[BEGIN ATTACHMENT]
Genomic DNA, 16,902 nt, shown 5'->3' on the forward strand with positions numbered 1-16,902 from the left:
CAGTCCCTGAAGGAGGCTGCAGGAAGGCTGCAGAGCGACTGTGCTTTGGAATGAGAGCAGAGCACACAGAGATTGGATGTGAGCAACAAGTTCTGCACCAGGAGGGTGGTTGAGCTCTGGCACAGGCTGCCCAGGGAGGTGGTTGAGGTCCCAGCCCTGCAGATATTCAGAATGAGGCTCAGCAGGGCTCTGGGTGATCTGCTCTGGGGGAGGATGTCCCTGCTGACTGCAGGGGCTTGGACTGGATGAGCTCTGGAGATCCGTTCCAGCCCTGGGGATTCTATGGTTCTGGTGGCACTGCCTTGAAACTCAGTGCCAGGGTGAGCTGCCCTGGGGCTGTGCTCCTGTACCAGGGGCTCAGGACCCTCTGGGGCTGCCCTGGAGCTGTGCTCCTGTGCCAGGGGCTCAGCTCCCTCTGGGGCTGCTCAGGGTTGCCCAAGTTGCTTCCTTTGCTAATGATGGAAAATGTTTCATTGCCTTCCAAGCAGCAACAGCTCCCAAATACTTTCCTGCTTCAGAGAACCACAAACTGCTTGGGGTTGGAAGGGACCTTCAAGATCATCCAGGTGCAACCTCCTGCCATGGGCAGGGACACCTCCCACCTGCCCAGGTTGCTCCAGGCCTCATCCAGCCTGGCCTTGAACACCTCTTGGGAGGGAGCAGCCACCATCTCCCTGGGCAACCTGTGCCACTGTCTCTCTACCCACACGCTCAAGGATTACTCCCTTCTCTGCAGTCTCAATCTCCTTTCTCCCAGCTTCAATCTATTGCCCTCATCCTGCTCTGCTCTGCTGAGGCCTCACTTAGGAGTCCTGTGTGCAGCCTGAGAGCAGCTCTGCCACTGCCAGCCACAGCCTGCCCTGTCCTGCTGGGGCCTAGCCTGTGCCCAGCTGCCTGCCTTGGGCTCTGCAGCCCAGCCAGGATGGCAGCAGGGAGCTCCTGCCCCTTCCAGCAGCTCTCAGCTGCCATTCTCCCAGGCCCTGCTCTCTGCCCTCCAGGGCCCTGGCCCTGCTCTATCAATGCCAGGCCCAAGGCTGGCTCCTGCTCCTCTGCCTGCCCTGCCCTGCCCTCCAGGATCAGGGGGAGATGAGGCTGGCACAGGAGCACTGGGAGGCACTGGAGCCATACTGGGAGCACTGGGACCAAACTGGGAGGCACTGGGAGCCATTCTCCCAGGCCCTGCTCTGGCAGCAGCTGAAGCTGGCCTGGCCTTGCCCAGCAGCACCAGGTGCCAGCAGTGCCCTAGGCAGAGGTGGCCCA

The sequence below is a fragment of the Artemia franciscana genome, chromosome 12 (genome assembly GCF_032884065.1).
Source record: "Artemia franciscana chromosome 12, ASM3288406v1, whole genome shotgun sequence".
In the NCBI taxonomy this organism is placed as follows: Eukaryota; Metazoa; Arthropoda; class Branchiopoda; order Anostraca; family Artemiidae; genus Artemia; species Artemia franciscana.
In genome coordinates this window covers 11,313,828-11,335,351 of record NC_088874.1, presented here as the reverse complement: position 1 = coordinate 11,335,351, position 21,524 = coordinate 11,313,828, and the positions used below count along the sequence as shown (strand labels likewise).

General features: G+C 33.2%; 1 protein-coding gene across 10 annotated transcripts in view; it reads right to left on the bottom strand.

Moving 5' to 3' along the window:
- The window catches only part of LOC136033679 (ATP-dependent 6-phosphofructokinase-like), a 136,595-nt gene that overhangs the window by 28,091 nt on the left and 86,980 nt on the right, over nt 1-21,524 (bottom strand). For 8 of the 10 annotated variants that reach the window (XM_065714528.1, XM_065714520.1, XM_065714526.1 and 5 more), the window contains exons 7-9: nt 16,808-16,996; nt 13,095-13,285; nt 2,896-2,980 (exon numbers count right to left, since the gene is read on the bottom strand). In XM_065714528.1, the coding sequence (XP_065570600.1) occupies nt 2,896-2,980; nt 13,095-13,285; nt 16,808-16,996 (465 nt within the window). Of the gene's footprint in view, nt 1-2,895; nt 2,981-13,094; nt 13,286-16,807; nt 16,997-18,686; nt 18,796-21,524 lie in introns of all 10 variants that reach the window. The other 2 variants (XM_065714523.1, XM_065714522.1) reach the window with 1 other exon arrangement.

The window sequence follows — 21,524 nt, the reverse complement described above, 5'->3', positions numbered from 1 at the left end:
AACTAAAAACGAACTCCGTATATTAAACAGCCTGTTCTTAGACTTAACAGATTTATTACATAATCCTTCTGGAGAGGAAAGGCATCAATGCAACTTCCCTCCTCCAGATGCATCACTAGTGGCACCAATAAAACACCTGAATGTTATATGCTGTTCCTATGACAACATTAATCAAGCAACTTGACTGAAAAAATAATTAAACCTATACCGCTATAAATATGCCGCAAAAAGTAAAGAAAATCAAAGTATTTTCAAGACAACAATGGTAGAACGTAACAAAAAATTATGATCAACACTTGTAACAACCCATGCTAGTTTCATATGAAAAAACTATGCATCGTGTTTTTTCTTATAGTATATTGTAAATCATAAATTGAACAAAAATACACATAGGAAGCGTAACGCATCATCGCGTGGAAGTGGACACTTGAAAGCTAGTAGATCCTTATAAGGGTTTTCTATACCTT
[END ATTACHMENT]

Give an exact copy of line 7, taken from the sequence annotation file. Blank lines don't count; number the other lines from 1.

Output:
General features: G+C 33.2%; 1 protein-coding gene across 10 annotated transcripts in view; it reads right to left on the bottom strand.